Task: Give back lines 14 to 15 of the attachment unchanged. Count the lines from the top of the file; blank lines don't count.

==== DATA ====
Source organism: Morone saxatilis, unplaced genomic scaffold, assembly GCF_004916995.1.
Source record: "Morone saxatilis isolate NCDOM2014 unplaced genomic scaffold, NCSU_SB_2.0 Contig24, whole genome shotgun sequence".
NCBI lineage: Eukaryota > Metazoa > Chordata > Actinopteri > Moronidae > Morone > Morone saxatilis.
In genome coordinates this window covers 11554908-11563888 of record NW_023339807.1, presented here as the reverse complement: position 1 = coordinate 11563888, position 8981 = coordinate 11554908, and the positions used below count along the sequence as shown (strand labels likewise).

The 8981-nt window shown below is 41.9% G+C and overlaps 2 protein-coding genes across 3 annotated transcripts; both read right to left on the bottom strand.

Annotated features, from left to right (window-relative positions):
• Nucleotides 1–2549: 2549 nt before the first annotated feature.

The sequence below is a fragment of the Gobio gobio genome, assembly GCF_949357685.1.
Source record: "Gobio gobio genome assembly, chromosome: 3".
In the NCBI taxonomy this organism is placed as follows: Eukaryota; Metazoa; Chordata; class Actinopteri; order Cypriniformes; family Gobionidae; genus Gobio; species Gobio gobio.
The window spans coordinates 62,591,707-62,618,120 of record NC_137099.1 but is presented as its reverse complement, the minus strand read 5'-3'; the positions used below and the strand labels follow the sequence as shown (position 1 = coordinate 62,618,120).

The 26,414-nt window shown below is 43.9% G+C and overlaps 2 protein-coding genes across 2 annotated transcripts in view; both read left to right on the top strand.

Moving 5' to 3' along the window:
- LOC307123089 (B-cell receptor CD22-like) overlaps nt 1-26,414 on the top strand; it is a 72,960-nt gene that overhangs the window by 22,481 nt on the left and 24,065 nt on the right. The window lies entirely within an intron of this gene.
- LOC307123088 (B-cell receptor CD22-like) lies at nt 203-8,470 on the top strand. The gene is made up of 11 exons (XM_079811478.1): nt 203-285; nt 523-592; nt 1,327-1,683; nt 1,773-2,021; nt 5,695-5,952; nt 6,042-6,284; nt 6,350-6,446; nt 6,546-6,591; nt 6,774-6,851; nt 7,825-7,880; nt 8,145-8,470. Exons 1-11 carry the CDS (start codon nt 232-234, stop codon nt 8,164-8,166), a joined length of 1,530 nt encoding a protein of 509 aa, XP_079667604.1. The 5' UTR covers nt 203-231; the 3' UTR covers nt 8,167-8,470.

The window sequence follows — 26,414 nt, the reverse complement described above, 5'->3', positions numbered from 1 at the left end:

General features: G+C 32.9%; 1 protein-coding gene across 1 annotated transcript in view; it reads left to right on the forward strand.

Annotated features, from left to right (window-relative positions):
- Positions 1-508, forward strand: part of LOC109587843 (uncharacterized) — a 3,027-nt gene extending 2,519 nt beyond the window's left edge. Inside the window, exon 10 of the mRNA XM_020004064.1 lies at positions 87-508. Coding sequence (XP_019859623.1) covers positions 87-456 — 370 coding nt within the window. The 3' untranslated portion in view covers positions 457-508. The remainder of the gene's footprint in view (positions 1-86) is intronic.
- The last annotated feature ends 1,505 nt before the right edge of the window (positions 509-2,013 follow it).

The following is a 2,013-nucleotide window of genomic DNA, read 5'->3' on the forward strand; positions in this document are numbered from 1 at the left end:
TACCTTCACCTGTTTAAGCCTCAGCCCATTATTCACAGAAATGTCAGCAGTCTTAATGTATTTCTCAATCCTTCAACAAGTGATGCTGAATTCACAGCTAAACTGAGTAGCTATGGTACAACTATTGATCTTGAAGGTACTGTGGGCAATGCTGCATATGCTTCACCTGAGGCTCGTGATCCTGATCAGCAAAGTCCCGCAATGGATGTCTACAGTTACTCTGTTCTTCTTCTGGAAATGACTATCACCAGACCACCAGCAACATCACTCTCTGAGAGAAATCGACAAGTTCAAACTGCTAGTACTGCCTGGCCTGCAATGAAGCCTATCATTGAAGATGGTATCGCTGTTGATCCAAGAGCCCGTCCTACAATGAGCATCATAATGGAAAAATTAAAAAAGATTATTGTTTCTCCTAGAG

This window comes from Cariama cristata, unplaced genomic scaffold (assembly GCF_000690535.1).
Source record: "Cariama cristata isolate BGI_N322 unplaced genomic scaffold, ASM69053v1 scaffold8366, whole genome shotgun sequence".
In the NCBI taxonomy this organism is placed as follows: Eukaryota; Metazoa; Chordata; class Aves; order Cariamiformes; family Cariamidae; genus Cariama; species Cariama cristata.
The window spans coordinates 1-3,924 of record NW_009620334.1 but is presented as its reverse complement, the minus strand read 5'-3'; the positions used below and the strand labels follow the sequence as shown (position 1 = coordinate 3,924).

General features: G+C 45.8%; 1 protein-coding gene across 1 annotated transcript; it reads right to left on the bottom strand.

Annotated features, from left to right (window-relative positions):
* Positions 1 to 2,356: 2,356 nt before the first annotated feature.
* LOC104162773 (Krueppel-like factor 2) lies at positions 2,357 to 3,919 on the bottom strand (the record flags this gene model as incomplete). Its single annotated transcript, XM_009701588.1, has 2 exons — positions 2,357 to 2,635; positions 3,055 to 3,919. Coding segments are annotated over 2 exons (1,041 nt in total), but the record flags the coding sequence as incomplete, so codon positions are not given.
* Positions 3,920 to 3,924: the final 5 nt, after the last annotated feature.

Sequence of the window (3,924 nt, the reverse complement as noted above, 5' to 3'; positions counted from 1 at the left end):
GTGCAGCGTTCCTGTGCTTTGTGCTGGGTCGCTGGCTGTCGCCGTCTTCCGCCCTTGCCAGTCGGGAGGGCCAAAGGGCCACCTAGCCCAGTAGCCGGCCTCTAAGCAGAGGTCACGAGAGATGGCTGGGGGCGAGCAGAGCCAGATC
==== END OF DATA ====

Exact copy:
- LOC307123089 (B-cell receptor CD22-like) overlaps nt 1-26,414 on the top strand; it is a 72,960-nt gene that overhangs the window by 22,481 nt on the left and 24,065 nt on the right. The window lies entirely within an intron of this gene.
- LOC307123088 (B-cell receptor CD22-like) lies at nt 203-8,470 on the top strand. The gene is made up of 11 exons (XM_079811478.1): nt 203-285; nt 523-592; nt 1,327-1,683; nt 1,773-2,021; nt 5,695-5,952; nt 6,042-6,284; nt 6,350-6,446; nt 6,546-6,591; nt 6,774-6,851; nt 7,825-7,880; nt 8,145-8,470. Exons 1-11 carry the CDS (start codon nt 232-234, stop codon nt 8,164-8,166), a joined length of 1,530 nt encoding a protein of 509 aa, XP_079667604.1. The 5' UTR covers nt 203-231; the 3' UTR covers nt 8,167-8,470.